Fiberglass windows are commonly very durable, and are made of intertwined glass fibers glued together with a hard resin. Fiberglass window frames won’t damage easily, and are resistant to dents, scratches, warping and corroding. These windows are manufactured to withstand extreme heat and cold, so they don’t expand or contract as the weather changes. Also, fiberglass is an insulator. This means they absorb and hold heat, maintaining the comfort levels inside your home in the winter and keeping out the high temps in the summer.

Pro: Good Insulator, Durable
Con: Few Color Choices, More Expensive than Vinyl

Wood Window Cross-section

Wood windows are generally regarded as the most ascetically pleasing windows, but they also have great insulating properties. Wood windows insulate the best out of all building materials, however the main drawback is the fact that wood is destructible. Whether it is pets, kids or condensation, wood windows can show the wear pretty easily if not cared for.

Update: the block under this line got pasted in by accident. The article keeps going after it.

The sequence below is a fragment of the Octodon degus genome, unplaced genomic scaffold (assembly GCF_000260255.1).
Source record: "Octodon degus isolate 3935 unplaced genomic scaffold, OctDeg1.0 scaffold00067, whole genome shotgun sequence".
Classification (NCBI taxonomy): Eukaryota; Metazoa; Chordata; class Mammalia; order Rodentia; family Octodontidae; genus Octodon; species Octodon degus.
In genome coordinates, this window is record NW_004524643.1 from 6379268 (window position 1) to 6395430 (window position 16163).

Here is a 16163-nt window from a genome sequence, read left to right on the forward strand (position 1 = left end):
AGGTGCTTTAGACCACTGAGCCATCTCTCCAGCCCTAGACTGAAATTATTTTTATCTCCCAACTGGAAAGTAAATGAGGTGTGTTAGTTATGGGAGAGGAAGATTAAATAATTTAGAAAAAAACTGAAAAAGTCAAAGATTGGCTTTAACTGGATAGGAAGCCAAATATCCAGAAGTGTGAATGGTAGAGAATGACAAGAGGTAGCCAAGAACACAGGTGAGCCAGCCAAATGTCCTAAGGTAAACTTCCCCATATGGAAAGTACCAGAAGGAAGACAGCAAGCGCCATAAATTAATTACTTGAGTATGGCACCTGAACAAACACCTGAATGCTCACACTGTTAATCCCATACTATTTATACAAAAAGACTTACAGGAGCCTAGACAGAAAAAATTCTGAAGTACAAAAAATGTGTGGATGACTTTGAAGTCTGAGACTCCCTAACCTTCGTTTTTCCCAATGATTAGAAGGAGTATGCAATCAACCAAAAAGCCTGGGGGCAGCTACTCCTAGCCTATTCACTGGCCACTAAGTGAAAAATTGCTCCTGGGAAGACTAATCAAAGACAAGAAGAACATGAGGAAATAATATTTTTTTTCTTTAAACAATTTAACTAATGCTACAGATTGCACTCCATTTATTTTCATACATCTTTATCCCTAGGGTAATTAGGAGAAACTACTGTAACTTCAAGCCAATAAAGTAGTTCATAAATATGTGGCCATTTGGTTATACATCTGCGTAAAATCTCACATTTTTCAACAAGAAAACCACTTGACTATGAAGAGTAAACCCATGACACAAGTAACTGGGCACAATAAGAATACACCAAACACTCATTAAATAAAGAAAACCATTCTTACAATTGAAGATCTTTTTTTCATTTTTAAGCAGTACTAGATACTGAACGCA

Pro: Great Insulation, Looks Good, Can be Painted
Con: Not Durable

Aluminum Window Cross-section

Aluminum windows are most commonly used in commercial applications as they are by far the most durable of all the options. Aluminum is also commonly used as the outside flashing on many wood windows.

Pro: Extremely Durable, Available in Any Color
Con: Expensive

Window Operational Types

The two most common operational window types is Casement and Double-Hung. There is also the non-operational static or Picture window, which does not open. The other types that are less common include Awning, Bay, Sliding, and Single-Hung.

Casement window hinges can be situated either on the top or side, allowing the window to swing out left or right, or to the top. All casement windows open to a 90-degree angle and have a handle that rotates to swing the window outwards.

Double-Hung windows (or commonly called sashes) slide either up-and-down or left-and-right, and are commonly moved with tracks and springs that are embedded in the frame.